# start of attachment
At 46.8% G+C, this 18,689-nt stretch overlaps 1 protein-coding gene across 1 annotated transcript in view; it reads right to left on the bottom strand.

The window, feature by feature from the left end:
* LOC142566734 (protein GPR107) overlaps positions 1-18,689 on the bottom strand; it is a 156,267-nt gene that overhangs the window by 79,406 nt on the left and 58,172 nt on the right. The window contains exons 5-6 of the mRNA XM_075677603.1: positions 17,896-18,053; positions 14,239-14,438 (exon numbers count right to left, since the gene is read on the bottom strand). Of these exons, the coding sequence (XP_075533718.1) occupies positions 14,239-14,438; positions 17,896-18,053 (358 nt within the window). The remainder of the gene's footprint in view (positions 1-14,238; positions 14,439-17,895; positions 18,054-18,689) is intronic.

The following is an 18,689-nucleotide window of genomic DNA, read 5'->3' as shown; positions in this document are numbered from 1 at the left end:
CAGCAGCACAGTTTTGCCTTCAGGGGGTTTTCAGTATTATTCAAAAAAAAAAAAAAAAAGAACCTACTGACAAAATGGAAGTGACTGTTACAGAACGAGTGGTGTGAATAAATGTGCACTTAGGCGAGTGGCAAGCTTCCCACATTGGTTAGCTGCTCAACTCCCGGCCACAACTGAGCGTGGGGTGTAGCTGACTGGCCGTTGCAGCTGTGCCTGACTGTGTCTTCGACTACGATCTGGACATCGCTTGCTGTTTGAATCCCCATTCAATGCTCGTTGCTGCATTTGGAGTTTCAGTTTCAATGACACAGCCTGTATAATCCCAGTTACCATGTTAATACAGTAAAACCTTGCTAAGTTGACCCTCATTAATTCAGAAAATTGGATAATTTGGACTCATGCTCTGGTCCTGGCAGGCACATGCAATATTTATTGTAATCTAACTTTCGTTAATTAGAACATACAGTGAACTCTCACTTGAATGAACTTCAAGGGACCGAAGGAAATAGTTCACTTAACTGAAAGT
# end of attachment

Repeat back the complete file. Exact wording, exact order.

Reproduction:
At 46.8% G+C, this 18,689-nt stretch overlaps 1 protein-coding gene across 1 annotated transcript in view; it reads right to left on the bottom strand.

The window, feature by feature from the left end:
* LOC142566734 (protein GPR107) overlaps positions 1-18,689 on the bottom strand; it is a 156,267-nt gene that overhangs the window by 79,406 nt on the left and 58,172 nt on the right. The window contains exons 5-6 of the mRNA XM_075677603.1: positions 17,896-18,053; positions 14,239-14,438 (exon numbers count right to left, since the gene is read on the bottom strand). Of these exons, the coding sequence (XP_075533718.1) occupies positions 14,239-14,438; positions 17,896-18,053 (358 nt within the window). The remainder of the gene's footprint in view (positions 1-14,238; positions 14,439-17,895; positions 18,054-18,689) is intronic.

The following is an 18,689-nucleotide window of genomic DNA, read 5'->3' as shown; positions in this document are numbered from 1 at the left end:
CAGCAGCACAGTTTTGCCTTCAGGGGGTTTTCAGTATTATTCAAAAAAAAAAAAAAAAAGAACCTACTGACAAAATGGAAGTGACTGTTACAGAACGAGTGGTGTGAATAAATGTGCACTTAGGCGAGTGGCAAGCTTCCCACATTGGTTAGCTGCTCAACTCCCGGCCACAACTGAGCGTGGGGTGTAGCTGACTGGCCGTTGCAGCTGTGCCTGACTGTGTCTTCGACTACGATCTGGACATCGCTTGCTGTTTGAATCCCCATTCAATGCTCGTTGCTGCATTTGGAGTTTCAGTTTCAATGACACAGCCTGTATAATCCCAGTTACCATGTTAATACAGTAAAACCTTGCTAAGTTGACCCTCATTAATTCAGAAAATTGGATAATTTGGACTCATGCTCTGGTCCTGGCAGGCACATGCAATATTTATTGTAATCTAACTTTCGTTAATTAGAACATACAGTGAACTCTCACTTGAATGAACTTCAAGGGACCGAAGGAAATAGTTCACTTAACTGAAAGT